The concept of intersectional environmentalism boils down to embracing “the biodiversity of thought when it comes to addressing our current climate crisis,” added Aditi Mayer, a fashion sustainability and labor expert for non-profit Intersectional Environmentalist. It’s important that brands and consumers understand that there are certain power dynamics at play within the fashion supply chain stemming from the makeup of its workforce, and those perspectives must be acknowledged in order to force real change, she said.

Mayer has spent the better part of four years organizing alongside garment workers in Downtown Los Angeles—a market that employs which employs some 50,000 people, many working to create denim and jeans. The sector operates as a “largely underground and informal economy” because of its many undocumented workers, she said, and that dynamic has led to a culture of worker docility even in the face of injustice.

“It’s really important to see how identity is weaponized in a lot of different ways,” she added. “When workers do attempt to speak out against instances of worker abuse and wage theft, time and time again we see instances of employers saying, ‘If you speak out, we’ll have [Immigration and Customs Enforcement] called on you.’”

The piece rate model long represented a legal loophole for factories, which were able to pay workers per garment produced, rather than adhering to California’s minimum wage, Mayer said. In previous decades, the piece rate “mirrored” the minimum wage, but that hasn’t been the case in recent years. “Couple that with the rise of fast fashion—an industry built on speed and scale at all costs,” she said. “You now have this dynamic where workers are working around the clock, and it’s exacerbating health and safety concerns.”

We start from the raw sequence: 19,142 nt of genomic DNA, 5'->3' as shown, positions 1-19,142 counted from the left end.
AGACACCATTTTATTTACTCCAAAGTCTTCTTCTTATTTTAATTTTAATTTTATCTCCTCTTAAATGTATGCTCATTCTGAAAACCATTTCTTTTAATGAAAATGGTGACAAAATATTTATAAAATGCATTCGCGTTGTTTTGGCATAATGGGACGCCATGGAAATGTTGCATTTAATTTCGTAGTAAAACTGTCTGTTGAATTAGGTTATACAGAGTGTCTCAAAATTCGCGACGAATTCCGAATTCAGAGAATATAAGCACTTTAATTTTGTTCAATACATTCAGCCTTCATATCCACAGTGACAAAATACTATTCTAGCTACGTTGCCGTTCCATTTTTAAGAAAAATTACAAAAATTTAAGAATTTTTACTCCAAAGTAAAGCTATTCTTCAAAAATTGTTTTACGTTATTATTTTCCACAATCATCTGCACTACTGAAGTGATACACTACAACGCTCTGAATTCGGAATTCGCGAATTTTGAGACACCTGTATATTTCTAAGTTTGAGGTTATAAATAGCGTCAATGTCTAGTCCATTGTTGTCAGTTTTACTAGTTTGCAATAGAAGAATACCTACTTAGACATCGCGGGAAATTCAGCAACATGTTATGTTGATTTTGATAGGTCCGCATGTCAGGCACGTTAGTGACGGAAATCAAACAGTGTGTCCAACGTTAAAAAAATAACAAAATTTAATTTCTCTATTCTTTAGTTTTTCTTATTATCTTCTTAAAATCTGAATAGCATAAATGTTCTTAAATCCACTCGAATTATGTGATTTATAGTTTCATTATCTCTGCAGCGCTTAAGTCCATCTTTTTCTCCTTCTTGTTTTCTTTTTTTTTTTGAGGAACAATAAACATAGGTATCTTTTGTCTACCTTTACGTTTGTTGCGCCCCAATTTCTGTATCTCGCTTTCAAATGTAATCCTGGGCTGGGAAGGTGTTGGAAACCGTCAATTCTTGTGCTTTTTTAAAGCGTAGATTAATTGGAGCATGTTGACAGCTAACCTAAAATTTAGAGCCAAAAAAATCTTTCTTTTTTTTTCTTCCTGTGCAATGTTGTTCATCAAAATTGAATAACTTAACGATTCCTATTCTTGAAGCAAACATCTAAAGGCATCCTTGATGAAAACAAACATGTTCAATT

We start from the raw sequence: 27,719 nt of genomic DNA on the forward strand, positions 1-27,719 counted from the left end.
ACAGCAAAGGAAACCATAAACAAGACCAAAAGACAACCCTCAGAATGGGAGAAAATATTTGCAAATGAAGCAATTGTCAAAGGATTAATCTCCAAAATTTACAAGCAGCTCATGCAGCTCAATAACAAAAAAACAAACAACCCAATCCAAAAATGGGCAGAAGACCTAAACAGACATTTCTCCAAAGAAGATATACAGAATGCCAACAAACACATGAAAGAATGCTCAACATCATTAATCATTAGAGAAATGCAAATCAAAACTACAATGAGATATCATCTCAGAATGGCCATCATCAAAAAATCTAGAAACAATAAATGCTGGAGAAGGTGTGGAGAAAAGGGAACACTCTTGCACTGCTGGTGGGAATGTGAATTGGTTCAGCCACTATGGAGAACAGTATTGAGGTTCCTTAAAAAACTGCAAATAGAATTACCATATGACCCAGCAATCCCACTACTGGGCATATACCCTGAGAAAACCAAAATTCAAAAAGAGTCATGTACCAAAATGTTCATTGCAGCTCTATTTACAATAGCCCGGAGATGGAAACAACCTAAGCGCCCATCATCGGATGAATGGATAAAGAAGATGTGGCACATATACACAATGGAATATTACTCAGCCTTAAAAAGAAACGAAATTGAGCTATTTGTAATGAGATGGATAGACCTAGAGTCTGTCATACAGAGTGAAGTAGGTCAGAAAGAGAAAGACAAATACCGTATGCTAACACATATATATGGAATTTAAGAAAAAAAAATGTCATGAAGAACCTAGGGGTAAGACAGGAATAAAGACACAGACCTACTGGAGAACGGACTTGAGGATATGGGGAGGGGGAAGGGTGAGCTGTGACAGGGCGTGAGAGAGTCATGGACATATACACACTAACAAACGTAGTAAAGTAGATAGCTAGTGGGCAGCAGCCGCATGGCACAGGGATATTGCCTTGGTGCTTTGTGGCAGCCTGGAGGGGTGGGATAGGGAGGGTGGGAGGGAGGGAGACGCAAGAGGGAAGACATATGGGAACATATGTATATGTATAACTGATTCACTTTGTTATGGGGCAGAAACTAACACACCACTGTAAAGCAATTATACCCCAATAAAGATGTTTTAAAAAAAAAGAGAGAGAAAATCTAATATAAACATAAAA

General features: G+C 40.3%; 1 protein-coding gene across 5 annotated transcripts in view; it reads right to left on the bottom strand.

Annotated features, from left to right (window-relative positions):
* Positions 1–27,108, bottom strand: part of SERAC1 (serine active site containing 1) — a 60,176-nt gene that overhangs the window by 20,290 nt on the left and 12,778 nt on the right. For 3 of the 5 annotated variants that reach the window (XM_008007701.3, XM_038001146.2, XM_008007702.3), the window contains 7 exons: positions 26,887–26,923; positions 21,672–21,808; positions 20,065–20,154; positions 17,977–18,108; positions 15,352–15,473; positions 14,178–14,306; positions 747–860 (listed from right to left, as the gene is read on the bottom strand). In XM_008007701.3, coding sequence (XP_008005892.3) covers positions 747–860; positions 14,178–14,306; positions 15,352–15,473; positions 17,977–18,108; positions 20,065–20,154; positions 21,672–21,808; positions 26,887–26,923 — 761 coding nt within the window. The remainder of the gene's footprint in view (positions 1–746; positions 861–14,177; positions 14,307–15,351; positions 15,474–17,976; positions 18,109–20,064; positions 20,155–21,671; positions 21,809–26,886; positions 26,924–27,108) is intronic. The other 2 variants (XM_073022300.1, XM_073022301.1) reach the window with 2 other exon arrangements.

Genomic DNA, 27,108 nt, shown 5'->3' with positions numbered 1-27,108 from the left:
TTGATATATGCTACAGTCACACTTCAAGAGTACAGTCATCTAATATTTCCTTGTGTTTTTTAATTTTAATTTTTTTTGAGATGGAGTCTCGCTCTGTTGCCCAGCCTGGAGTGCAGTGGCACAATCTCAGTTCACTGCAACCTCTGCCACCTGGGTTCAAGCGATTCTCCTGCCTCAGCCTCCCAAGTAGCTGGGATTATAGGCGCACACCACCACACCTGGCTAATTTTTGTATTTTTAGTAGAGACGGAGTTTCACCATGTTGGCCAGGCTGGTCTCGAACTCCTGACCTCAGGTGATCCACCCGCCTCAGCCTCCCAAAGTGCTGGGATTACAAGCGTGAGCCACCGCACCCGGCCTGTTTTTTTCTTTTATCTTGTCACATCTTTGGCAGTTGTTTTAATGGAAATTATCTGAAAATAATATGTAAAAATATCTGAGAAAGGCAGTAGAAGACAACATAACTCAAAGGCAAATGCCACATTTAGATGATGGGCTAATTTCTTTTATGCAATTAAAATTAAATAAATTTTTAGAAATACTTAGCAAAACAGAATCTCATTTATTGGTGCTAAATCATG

The Garment Worker Protection Act (SB-62), which passed last fall, eliminates the piece-rate model and gives garment workers access to the same minimum wage enjoyed by others in the state. By July, California will become the first state in the country to reach a $15 minimum wage, and Los Angeles County is considering augmenting the rate even further.

“For so long, the sustainability narrative has acutely focused on environmental impact and not how to include the human dimension of labor as a key element of that,” Mayer said. “When we look at this issue through the lens of intersectional environmentalism, the people and the planet become front and center—and that’s an important shift. Brands that are touting sustainability can’t ignore the conversation of human rights.”